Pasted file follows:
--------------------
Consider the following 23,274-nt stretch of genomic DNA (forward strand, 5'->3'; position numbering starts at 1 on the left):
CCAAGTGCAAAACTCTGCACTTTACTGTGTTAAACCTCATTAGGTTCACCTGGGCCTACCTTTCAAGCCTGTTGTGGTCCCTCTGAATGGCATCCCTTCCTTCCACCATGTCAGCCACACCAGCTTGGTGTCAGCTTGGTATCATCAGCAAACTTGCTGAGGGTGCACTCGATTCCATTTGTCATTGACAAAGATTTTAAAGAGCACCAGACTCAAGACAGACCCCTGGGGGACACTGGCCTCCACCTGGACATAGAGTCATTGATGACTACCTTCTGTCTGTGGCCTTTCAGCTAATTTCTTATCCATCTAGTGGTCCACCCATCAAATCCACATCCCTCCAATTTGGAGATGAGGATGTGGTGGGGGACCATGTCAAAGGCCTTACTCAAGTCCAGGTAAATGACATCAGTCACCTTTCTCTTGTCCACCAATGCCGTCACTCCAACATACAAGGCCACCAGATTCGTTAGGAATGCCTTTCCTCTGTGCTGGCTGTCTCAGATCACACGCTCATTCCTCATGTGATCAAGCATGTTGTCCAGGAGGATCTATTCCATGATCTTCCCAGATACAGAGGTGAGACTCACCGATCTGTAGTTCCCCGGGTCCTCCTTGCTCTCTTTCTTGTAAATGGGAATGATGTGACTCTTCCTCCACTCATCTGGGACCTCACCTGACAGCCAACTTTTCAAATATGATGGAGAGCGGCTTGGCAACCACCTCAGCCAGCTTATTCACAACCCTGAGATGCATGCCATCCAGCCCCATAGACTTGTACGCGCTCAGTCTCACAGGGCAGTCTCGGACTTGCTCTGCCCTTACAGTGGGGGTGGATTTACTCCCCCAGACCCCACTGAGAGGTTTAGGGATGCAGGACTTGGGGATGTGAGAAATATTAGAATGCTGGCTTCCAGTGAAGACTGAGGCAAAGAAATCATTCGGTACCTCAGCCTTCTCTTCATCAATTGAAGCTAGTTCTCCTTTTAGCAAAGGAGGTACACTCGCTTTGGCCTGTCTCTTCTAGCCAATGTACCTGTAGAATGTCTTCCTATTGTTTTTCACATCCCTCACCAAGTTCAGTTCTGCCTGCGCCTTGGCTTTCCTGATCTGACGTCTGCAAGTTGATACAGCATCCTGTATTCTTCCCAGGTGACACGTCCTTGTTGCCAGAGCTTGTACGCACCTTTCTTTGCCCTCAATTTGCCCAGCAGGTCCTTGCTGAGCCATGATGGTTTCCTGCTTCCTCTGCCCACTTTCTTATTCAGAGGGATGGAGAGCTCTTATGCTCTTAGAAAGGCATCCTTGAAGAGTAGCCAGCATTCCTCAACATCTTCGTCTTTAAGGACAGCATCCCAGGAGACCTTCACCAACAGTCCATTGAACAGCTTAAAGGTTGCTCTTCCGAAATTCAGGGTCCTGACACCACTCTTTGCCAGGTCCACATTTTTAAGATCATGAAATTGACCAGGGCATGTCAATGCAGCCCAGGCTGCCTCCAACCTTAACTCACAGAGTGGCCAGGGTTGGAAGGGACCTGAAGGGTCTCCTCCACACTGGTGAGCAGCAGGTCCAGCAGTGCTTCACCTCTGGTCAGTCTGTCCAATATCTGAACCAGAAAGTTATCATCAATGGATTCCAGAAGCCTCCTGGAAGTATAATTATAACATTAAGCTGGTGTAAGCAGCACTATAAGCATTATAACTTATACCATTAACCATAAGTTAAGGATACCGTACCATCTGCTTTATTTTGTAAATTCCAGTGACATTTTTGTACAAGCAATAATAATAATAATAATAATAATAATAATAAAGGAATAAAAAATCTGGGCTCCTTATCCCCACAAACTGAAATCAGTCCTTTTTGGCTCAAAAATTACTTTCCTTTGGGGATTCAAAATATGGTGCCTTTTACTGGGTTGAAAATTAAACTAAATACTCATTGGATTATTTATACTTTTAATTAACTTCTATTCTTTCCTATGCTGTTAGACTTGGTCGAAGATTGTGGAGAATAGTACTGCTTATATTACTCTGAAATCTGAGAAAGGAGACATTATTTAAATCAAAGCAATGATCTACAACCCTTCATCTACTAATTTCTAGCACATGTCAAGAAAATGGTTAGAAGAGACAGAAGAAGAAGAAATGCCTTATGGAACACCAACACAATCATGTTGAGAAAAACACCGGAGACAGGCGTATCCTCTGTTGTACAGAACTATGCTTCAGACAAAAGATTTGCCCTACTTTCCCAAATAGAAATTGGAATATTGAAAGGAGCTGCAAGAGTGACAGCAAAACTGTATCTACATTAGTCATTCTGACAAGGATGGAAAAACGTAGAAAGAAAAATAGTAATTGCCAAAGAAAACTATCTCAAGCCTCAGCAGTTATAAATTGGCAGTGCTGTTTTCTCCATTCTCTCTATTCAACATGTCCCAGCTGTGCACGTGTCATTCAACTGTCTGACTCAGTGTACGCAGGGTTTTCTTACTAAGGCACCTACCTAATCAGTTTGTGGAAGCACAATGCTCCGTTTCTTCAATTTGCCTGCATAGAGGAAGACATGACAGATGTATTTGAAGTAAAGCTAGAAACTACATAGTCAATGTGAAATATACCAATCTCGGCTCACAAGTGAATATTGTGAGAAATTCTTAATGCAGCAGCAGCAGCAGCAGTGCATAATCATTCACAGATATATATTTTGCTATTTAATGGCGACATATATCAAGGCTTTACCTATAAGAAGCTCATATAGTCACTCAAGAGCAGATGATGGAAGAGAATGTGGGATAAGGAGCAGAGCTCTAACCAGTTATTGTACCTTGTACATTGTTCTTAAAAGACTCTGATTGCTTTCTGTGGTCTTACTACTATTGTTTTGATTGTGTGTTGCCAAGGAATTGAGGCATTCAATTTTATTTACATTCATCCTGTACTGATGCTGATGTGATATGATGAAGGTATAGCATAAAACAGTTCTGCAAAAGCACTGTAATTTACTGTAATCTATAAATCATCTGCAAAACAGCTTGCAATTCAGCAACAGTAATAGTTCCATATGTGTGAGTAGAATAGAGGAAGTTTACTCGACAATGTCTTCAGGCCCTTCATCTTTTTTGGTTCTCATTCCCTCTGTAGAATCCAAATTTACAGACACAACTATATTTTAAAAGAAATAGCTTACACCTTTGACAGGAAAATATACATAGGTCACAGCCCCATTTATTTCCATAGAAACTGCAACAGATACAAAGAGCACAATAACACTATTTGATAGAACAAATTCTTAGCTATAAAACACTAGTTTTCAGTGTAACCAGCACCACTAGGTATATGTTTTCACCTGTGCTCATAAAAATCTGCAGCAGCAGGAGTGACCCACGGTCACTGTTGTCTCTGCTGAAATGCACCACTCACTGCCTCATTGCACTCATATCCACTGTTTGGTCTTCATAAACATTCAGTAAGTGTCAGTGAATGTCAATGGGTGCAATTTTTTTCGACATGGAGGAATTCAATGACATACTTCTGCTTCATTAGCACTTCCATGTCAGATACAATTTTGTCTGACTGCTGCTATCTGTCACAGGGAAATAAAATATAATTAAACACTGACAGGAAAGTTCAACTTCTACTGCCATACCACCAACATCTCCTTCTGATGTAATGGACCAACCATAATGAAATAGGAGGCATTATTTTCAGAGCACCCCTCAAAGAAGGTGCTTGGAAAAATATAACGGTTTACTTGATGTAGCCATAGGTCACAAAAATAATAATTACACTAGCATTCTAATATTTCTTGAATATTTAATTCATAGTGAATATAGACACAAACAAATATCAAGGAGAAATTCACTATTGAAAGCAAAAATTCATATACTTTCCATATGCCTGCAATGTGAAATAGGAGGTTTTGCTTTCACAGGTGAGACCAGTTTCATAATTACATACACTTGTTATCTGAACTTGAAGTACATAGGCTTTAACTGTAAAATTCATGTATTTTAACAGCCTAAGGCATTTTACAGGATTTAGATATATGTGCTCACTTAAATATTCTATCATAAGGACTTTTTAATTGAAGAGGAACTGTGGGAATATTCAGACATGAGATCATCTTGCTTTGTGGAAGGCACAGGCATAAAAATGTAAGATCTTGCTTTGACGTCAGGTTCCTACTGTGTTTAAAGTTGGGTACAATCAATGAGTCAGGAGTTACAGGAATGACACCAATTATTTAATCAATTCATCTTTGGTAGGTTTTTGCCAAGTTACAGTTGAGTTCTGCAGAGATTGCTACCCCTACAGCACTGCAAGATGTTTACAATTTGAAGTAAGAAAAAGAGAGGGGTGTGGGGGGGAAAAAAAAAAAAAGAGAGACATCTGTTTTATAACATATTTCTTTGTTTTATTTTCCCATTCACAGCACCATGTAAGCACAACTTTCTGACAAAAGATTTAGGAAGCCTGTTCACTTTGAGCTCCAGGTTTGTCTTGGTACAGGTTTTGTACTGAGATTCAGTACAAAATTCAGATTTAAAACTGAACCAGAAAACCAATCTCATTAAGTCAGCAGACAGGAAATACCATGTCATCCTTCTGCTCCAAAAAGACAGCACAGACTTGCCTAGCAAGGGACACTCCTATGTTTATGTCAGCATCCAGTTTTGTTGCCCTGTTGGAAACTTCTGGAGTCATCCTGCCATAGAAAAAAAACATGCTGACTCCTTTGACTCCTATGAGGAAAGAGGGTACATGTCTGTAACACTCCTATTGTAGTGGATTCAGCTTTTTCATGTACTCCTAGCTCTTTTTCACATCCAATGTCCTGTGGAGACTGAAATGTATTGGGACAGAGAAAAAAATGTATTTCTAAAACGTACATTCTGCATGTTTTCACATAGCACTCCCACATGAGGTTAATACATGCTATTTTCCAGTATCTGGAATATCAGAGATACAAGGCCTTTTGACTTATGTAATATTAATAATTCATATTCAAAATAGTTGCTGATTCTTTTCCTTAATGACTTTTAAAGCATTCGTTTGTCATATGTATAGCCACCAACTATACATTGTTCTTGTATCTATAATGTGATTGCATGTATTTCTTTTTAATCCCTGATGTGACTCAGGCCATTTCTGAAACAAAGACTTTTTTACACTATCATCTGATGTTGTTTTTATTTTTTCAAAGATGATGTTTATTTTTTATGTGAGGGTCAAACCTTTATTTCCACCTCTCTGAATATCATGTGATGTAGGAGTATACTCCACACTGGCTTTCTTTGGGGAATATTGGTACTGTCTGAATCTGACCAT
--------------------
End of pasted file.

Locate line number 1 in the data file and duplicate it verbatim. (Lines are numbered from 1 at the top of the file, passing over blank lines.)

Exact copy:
Consider the following 23,274-nt stretch of genomic DNA (forward strand, 5'->3'; position numbering starts at 1 on the left):